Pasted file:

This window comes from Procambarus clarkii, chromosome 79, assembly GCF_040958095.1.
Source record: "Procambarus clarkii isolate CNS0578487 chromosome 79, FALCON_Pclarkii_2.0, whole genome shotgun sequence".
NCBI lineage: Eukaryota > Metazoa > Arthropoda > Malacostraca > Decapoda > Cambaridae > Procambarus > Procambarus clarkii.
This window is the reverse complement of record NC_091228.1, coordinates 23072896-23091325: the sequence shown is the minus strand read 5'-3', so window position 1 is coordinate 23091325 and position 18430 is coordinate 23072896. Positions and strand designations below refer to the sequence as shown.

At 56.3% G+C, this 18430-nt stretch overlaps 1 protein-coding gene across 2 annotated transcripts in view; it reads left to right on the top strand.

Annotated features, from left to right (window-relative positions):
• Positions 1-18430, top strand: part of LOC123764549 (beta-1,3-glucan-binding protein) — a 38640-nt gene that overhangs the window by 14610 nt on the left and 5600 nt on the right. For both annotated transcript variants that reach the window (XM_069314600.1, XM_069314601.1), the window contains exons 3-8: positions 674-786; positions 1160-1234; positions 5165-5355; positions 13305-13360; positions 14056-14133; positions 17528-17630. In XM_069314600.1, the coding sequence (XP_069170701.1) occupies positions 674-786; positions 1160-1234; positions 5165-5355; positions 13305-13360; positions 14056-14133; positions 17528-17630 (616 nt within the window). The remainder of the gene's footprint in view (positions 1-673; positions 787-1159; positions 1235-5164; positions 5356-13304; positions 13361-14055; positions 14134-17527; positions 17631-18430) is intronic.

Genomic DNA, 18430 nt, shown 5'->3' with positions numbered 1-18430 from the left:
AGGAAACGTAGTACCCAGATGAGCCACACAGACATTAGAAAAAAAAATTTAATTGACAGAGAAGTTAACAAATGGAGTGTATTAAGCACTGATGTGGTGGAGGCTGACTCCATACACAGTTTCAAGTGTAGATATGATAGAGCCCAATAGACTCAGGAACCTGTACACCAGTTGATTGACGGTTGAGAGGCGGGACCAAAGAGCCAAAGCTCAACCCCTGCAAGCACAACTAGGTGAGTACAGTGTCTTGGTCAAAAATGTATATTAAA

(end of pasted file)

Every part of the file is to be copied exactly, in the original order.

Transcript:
This window comes from Procambarus clarkii, chromosome 79, assembly GCF_040958095.1.
Source record: "Procambarus clarkii isolate CNS0578487 chromosome 79, FALCON_Pclarkii_2.0, whole genome shotgun sequence".
NCBI lineage: Eukaryota > Metazoa > Arthropoda > Malacostraca > Decapoda > Cambaridae > Procambarus > Procambarus clarkii.
This window is the reverse complement of record NC_091228.1, coordinates 23072896-23091325: the sequence shown is the minus strand read 5'-3', so window position 1 is coordinate 23091325 and position 18430 is coordinate 23072896. Positions and strand designations below refer to the sequence as shown.

At 56.3% G+C, this 18430-nt stretch overlaps 1 protein-coding gene across 2 annotated transcripts in view; it reads left to right on the top strand.

Annotated features, from left to right (window-relative positions):
• Positions 1-18430, top strand: part of LOC123764549 (beta-1,3-glucan-binding protein) — a 38640-nt gene that overhangs the window by 14610 nt on the left and 5600 nt on the right. For both annotated transcript variants that reach the window (XM_069314600.1, XM_069314601.1), the window contains exons 3-8: positions 674-786; positions 1160-1234; positions 5165-5355; positions 13305-13360; positions 14056-14133; positions 17528-17630. In XM_069314600.1, the coding sequence (XP_069170701.1) occupies positions 674-786; positions 1160-1234; positions 5165-5355; positions 13305-13360; positions 14056-14133; positions 17528-17630 (616 nt within the window). The remainder of the gene's footprint in view (positions 1-673; positions 787-1159; positions 1235-5164; positions 5356-13304; positions 13361-14055; positions 14134-17527; positions 17631-18430) is intronic.

Genomic DNA, 18430 nt, shown 5'->3' with positions numbered 1-18430 from the left:
AGGAAACGTAGTACCCAGATGAGCCACACAGACATTAGAAAAAAAAATTTAATTGACAGAGAAGTTAACAAATGGAGTGTATTAAGCACTGATGTGGTGGAGGCTGACTCCATACACAGTTTCAAGTGTAGATATGATAGAGCCCAATAGACTCAGGAACCTGTACACCAGTTGATTGACGGTTGAGAGGCGGGACCAAAGAGCCAAAGCTCAACCCCTGCAAGCACAACTAGGTGAGTACAGTGTCTTGGTCAAAAATGTATATTAAA